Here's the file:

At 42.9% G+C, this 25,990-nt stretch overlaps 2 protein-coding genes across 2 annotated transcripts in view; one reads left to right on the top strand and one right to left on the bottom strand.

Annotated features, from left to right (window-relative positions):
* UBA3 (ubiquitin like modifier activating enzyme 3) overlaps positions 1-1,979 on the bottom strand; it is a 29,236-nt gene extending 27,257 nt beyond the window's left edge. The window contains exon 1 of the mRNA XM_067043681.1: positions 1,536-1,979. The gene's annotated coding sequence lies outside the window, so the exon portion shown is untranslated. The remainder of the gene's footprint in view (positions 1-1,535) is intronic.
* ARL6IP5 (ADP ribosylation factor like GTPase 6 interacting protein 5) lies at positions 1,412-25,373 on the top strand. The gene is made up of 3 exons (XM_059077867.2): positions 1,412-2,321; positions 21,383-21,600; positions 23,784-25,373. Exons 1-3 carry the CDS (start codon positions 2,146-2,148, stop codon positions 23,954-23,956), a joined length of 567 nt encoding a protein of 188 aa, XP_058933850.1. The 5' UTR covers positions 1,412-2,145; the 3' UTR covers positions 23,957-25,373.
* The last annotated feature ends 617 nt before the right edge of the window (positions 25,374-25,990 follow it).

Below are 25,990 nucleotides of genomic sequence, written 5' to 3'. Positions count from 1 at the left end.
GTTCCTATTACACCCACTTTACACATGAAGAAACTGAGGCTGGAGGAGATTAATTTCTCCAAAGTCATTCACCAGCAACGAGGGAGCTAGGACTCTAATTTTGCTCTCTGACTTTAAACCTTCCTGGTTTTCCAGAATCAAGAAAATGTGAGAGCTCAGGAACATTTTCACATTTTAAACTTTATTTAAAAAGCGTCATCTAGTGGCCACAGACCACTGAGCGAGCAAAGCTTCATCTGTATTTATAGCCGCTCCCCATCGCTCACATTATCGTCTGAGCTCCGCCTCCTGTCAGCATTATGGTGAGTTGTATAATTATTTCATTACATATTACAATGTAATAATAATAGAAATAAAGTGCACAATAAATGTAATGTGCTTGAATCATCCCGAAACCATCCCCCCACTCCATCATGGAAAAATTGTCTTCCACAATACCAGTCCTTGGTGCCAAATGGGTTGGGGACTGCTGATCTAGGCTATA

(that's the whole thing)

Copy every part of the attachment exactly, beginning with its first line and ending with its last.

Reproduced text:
At 42.9% G+C, this 25,990-nt stretch overlaps 2 protein-coding genes across 2 annotated transcripts in view; one reads left to right on the top strand and one right to left on the bottom strand.

Annotated features, from left to right (window-relative positions):
* UBA3 (ubiquitin like modifier activating enzyme 3) overlaps positions 1-1,979 on the bottom strand; it is a 29,236-nt gene extending 27,257 nt beyond the window's left edge. The window contains exon 1 of the mRNA XM_067043681.1: positions 1,536-1,979. The gene's annotated coding sequence lies outside the window, so the exon portion shown is untranslated. The remainder of the gene's footprint in view (positions 1-1,535) is intronic.
* ARL6IP5 (ADP ribosylation factor like GTPase 6 interacting protein 5) lies at positions 1,412-25,373 on the top strand. The gene is made up of 3 exons (XM_059077867.2): positions 1,412-2,321; positions 21,383-21,600; positions 23,784-25,373. Exons 1-3 carry the CDS (start codon positions 2,146-2,148, stop codon positions 23,954-23,956), a joined length of 567 nt encoding a protein of 188 aa, XP_058933850.1. The 5' UTR covers positions 1,412-2,145; the 3' UTR covers positions 23,957-25,373.
* The last annotated feature ends 617 nt before the right edge of the window (positions 25,374-25,990 follow it).

Below are 25,990 nucleotides of genomic sequence, written 5' to 3'. Positions count from 1 at the left end.
GTTCCTATTACACCCACTTTACACATGAAGAAACTGAGGCTGGAGGAGATTAATTTCTCCAAAGTCATTCACCAGCAACGAGGGAGCTAGGACTCTAATTTTGCTCTCTGACTTTAAACCTTCCTGGTTTTCCAGAATCAAGAAAATGTGAGAGCTCAGGAACATTTTCACATTTTAAACTTTATTTAAAAAGCGTCATCTAGTGGCCACAGACCACTGAGCGAGCAAAGCTTCATCTGTATTTATAGCCGCTCCCCATCGCTCACATTATCGTCTGAGCTCCGCCTCCTGTCAGCATTATGGTGAGTTGTATAATTATTTCATTACATATTACAATGTAATAATAATAGAAATAAAGTGCACAATAAATGTAATGTGCTTGAATCATCCCGAAACCATCCCCCCACTCCATCATGGAAAAATTGTCTTCCACAATACCAGTCCTTGGTGCCAAATGGGTTGGGGACTGCTGATCTAGGCTATA